Dating is about tricking the person you want to have sex with into thinking you’re perfect, and then slowly revealing your many, many flaws once they’re hooked on you like Miss Vickie’s chips. If your MS is invisible you have the luxury of a little more time to keep things classified, because you don’t have to explain away a mobility aid or a limp, so figure out if you’re actually into this person before putting yourself on the line. Because:
It’s not herpes
I mean, if you also have herpes, you definitely have to disclose that sometime between now and when your genitals meet, but you don’t owe it to anyone to tell them about your MS until you’re ready. Even if you use mobility aids, it’s up to you to determine when someone else deserves to know something so personal.
Do not schedule a We Need To Talk moment. How you tell your prospective partner will have a lot to do with how they interpret the news. They will mirror your attitude, so don’t be weird. If you believe MS is going to ruin your life and makes you a less desirable partner, so will they.
You are not damaged goods. Fuck that. Don’t let anyone allow you to question your worthiness of finding love.
Get ready to get real
Your partner might have his or her own secrets to barf out. Vulnerability begets true confessions, and you may find yourself hearing all about their bad credit, hoarder tendencies, or unfortunate tattoo. According to something definitely factual I read on the internet, 96% of people are keeping secrets. So, think about that. Maybe your secret won’t seem so bad.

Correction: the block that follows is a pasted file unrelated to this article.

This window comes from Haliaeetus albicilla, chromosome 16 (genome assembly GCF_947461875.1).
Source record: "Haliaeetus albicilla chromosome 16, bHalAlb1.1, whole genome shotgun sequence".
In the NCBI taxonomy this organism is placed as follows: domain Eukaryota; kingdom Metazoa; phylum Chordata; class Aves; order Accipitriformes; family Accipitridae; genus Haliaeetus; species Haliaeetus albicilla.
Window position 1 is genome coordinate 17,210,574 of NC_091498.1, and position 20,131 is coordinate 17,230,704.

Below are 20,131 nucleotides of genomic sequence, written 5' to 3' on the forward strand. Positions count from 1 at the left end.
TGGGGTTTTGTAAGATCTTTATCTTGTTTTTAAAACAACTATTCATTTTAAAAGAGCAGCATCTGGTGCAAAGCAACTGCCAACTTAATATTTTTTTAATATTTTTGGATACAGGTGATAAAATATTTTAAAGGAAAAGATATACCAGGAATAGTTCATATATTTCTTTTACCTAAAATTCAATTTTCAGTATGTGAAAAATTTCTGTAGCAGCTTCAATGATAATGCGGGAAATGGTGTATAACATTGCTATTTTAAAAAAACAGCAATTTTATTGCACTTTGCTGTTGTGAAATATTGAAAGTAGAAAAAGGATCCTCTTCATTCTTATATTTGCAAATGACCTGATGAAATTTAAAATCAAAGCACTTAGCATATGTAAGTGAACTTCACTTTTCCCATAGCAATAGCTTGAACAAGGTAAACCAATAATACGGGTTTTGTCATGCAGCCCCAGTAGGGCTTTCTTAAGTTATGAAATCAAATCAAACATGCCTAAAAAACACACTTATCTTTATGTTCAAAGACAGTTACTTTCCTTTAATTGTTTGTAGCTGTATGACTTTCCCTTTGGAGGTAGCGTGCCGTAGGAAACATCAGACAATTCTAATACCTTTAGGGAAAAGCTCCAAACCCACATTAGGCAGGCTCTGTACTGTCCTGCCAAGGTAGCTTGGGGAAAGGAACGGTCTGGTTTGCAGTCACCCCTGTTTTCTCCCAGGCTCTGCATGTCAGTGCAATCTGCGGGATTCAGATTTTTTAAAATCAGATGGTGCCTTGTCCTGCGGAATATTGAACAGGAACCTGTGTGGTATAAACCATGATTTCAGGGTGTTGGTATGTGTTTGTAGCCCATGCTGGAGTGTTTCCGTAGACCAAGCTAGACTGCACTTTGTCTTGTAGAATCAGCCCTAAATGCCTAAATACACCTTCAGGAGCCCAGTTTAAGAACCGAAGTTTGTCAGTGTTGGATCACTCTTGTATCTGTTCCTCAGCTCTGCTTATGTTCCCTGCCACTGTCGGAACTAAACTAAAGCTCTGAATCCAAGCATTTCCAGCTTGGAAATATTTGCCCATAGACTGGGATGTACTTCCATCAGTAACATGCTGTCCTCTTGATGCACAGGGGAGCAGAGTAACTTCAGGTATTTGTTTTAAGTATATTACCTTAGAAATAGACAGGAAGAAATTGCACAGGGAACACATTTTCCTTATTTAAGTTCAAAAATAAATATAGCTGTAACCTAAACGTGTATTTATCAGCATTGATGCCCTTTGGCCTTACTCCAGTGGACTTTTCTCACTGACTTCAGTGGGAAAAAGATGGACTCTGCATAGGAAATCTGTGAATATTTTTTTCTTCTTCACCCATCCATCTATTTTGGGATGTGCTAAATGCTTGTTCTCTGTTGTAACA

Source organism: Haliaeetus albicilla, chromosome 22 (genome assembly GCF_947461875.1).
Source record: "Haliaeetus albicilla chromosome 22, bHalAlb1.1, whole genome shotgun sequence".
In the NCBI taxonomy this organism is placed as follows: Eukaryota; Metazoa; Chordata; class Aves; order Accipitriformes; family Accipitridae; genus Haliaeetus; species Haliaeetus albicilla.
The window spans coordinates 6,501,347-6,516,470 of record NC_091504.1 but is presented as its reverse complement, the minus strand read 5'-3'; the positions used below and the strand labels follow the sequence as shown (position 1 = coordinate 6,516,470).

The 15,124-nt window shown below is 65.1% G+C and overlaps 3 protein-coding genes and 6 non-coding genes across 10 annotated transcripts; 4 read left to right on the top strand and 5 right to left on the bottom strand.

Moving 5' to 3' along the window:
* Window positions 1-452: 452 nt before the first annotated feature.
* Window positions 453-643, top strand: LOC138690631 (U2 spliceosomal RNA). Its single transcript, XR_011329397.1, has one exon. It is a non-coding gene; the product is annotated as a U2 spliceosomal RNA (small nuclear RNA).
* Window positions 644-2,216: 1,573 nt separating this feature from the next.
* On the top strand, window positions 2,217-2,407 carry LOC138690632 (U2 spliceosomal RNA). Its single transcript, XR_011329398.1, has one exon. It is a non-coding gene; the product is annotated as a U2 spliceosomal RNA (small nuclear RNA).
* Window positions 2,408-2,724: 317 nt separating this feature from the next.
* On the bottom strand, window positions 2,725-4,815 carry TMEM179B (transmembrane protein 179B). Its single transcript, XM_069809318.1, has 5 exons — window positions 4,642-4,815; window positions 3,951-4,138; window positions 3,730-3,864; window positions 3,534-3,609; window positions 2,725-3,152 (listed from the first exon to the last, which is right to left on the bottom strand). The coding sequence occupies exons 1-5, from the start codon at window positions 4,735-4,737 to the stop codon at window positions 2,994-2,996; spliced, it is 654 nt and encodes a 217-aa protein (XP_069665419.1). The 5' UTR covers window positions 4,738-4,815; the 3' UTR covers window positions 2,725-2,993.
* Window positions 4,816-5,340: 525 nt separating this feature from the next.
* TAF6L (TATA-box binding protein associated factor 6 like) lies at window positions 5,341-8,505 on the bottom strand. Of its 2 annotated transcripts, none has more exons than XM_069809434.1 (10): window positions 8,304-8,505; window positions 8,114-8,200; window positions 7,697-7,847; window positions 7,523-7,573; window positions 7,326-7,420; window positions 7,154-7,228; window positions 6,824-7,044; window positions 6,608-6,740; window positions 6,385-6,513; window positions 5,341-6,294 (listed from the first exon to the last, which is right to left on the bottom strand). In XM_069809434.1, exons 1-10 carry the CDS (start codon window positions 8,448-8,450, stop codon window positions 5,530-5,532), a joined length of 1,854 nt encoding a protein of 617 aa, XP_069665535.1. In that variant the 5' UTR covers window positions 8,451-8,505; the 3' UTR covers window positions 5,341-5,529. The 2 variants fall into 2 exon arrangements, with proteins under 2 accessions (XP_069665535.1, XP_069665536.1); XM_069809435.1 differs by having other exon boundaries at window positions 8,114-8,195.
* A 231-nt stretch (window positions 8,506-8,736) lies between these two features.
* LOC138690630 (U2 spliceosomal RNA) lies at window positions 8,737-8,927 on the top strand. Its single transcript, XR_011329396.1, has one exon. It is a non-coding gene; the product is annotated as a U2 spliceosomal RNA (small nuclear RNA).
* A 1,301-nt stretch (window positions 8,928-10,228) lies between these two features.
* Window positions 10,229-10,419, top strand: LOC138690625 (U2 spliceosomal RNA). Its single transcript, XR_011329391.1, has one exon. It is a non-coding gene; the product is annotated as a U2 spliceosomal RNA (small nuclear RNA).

Be ready with some resources you can recommend (cough, Tripping On Air). It’s hard to believe, but not everything on the inter webs is legit, and you don’t want anyone deep-googling worst case scenarios. Try to be chill, as you may have to field some difficult questions and a confused “But, you look so good!”
It probably took you awhile to come to terms with MS. Thoughtful people who consider all possible outcomes make good partners, so allow some time for them to figure this out.
Remember you’re a prize, and if you’re met with someone who only has tiny un-shareable plates, don’t take it personally. Some people will be scared off, and that’s their journey. It’s not you, it’s MS. Drink a bottle of Beaujolais with your bestie and continue swiping.
As for Carrie, she kept putting herself out there. She found herself crushing on a new guy.
He was crushing on her too, but oblivious to her health status. When he finally asked her out, she was literally weak in the knees. She accepted his invite just as he noticed the bandage hiding her steroid IV site. When he asked what she’d done to her arm, a million potential lies swirled in her head until finally she just went with the truth; she was being treated for an MS flare. He said “Oh”, and they went back to discussing dinner plans.
They had seafood. They went to Morocco. They’re getting married later this year.
PS Thanks for sending all your great questions. Slowly, but surely, I will get to them all.